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Now, distrust of corporations threatens our still-tentative economic recovery; it turns out greed is bad, after all. Washington seems determined to validate the judgment of the quite apolitical Web site of Corporate Governance (corpgov.net), which matter-of-factly remarks, '' Given the power of corporate lobbyists, government control often equates to de facto corporate control anyway.'' Perhaps corporations will reform themselves, but so far they show no signs of changing their ways.
Incentives are used to persuade people in to doing something.
For example, if you have ever purchased a kids meal just to get the toy, you purchased it with the incentive of receiving. Negative incentives punish someone financially for making certain choices and behaving a certain way.
Incentives are sometimes rewarding and sometimes unrewarding.
Greed is taught to be a bad quality to children: but is greed really bad?
'' The point is, ladies and gentlemen, greed is good. As people, corporate leaders are no worse (and no better) than they've always been. Twenty-five years ago, American corporations bore little resemblance to today's hard-nosed institutions. Executives didn't focus single-mindedly on maximizing stock prices; they thought of themselves as serving multiple constituencies, including their employees.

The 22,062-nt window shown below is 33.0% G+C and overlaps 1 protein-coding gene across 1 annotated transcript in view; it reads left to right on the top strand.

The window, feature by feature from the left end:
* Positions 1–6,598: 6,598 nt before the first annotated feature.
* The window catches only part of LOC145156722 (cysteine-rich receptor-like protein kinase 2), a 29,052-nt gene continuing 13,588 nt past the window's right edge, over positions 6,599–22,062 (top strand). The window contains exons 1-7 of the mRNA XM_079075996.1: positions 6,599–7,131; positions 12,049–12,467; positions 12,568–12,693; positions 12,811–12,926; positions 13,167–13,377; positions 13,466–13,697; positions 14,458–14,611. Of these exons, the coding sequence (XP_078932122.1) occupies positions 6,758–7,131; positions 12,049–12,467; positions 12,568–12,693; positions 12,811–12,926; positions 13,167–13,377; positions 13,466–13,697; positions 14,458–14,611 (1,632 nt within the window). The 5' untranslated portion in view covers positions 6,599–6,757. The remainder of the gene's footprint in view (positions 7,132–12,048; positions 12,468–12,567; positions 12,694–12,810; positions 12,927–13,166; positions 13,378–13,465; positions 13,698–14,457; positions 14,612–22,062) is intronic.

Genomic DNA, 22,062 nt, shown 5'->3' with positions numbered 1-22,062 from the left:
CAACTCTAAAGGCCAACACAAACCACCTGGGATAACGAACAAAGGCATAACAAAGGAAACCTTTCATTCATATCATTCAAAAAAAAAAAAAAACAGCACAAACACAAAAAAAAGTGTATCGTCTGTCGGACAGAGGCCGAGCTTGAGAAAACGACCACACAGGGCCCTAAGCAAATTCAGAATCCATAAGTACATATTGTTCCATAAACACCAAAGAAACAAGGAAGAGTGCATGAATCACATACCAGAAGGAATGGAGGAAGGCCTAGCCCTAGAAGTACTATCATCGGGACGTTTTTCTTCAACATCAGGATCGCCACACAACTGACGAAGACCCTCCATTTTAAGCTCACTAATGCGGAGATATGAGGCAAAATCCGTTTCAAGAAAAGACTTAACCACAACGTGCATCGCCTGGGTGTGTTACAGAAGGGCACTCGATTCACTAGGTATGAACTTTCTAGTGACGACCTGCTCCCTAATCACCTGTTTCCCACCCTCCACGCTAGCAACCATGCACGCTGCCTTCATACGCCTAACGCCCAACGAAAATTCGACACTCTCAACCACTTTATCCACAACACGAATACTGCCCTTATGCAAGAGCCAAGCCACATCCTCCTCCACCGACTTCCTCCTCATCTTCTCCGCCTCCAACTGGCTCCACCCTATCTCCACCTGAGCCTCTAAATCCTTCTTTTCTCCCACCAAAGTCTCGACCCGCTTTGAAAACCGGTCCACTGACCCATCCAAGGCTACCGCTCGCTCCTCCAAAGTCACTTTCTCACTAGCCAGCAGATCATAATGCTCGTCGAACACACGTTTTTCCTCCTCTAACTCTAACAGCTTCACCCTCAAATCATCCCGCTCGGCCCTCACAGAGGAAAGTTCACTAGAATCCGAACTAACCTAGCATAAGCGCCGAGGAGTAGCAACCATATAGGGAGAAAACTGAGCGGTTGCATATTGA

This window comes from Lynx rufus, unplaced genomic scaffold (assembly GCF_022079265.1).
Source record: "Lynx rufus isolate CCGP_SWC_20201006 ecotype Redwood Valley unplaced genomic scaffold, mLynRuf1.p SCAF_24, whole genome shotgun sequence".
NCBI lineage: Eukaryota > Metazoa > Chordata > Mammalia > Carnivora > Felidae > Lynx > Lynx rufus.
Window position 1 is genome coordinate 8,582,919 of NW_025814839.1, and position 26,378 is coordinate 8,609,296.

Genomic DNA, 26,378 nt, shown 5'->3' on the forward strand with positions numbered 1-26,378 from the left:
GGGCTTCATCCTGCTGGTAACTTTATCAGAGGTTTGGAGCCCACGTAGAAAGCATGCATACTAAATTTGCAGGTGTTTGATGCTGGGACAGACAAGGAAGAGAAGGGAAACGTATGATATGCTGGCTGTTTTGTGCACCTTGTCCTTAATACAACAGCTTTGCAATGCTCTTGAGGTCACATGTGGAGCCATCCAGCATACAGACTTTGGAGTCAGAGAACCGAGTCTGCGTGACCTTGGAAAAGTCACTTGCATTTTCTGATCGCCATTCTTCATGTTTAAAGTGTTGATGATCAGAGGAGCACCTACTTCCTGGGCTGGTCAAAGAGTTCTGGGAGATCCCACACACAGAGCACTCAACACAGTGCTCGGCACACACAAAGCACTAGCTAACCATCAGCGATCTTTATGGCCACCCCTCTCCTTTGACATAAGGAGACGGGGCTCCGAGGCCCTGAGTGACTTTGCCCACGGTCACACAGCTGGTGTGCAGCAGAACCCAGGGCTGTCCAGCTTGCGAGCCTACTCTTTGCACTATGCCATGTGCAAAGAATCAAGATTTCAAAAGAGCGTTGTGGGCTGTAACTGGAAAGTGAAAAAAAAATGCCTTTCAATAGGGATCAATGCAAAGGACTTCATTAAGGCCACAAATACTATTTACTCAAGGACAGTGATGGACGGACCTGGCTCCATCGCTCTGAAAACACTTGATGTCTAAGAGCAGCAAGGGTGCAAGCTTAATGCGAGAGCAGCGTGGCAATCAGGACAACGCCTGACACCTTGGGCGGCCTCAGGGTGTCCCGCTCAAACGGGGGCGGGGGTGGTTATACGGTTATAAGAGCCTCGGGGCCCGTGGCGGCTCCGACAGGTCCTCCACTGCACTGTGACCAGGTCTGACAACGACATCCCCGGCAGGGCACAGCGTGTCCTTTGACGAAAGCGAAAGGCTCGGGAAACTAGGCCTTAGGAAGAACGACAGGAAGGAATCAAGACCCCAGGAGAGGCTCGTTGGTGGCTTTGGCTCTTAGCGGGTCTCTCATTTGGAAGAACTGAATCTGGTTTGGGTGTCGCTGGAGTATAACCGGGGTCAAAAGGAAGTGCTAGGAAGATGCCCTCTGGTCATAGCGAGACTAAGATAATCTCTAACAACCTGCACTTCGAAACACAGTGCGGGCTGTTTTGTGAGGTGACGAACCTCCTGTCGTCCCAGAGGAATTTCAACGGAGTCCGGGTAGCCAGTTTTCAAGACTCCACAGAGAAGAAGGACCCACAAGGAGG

Let me be clear: I'm not talking about morality, I'm talking about management theory. salaries were tiny compared with today's lavish packages.
But a few years of illusory achievement can leave an executive immensely wealthy.
Ken Lay, Gary Winnick, Chuck Watson, Dennis Kozlowski -- all will be consoled in their early retirement by nine-figure nest eggs.
In order to help make clear the difference of greed and incentives, this paper will discuss a quote from Adam Smith’s book, Wealth of Nations, along with discussing innovation, the difference of acting in one’s self interest and being greedy, and fairness or greed in free market systems.
Greed and incentives are two terms that each play a role in the other.